In another aspect, a wind turbine is provided comprising a gearbox containing a lubrication medium, a pump for circulating the lubrication medium, and a gearbox lubrication suction pipe for transporting the lubrication medium from the gearbox to the pump. A heater is located on, at least portions of, the gearbox lubrication suction pipe. The heater is used to heat the lubrication medium contained within the gearbox lubrication suction pipe to a temperature where damage to the pump is avoided.

In a further aspect, a heating system for a lubrication medium used in a gearbox is provided. The system comprises a pump for circulating a lubrication medium, heating means for heating a portion of the lubrication medium and a suction pipe connected between the gearbox and the pump. The suction pipe is used for transporting the lubrication medium from the gearbox to the pump. A temperature monitoring system for monitoring a first temperature activates the heating means when the first temperature is below a threshold value.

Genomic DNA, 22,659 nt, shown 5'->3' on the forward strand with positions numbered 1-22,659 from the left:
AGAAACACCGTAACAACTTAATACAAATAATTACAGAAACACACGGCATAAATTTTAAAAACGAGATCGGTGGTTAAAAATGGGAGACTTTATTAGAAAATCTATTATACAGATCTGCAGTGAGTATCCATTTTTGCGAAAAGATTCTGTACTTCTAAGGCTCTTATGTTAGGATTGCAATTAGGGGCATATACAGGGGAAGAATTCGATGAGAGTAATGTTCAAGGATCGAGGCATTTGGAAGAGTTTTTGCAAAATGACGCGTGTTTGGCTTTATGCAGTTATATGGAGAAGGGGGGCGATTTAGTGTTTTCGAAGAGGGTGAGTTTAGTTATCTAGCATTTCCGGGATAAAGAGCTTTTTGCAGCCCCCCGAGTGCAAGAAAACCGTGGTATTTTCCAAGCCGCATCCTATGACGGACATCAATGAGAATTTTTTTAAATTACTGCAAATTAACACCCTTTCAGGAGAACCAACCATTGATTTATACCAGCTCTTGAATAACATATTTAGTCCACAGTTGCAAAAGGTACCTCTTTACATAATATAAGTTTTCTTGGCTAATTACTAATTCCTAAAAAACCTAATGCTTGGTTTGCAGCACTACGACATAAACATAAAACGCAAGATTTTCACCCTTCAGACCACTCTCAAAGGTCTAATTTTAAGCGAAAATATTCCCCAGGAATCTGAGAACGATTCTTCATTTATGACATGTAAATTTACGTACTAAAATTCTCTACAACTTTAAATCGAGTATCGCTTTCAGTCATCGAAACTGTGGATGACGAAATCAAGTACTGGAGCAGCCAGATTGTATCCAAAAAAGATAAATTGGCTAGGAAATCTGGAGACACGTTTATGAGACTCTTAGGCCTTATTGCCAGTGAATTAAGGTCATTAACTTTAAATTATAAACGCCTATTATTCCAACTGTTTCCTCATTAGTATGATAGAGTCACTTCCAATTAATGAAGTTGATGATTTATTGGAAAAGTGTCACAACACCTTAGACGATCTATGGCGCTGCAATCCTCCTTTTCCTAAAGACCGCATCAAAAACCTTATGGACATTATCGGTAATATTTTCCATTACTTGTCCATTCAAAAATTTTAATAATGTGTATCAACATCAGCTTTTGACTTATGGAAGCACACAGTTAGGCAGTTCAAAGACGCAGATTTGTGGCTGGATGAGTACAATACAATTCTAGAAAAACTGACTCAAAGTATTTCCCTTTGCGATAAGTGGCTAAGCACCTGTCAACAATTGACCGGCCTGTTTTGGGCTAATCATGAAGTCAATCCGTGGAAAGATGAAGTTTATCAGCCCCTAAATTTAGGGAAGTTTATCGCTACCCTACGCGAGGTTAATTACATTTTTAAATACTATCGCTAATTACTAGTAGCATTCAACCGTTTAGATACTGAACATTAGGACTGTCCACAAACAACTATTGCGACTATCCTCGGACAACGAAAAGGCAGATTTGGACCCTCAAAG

BRIEF DESCRIPTION OF THE DRAWINGS

FIG. 1 is a schematic illustration of an exemplary wind turbine generator;

FIG. 2 is a fragmentary cross-sectional schematic illustration of a nacelle that may be used with the exemplary wind turbine generator shown in FIG. 1;

FIG. 3 is a block diagram illustration of a prior art gearbox lubrication heating system;

FIG. 4 is a block diagram illustration of the lubrication heating system according to one embodiment of the present invention;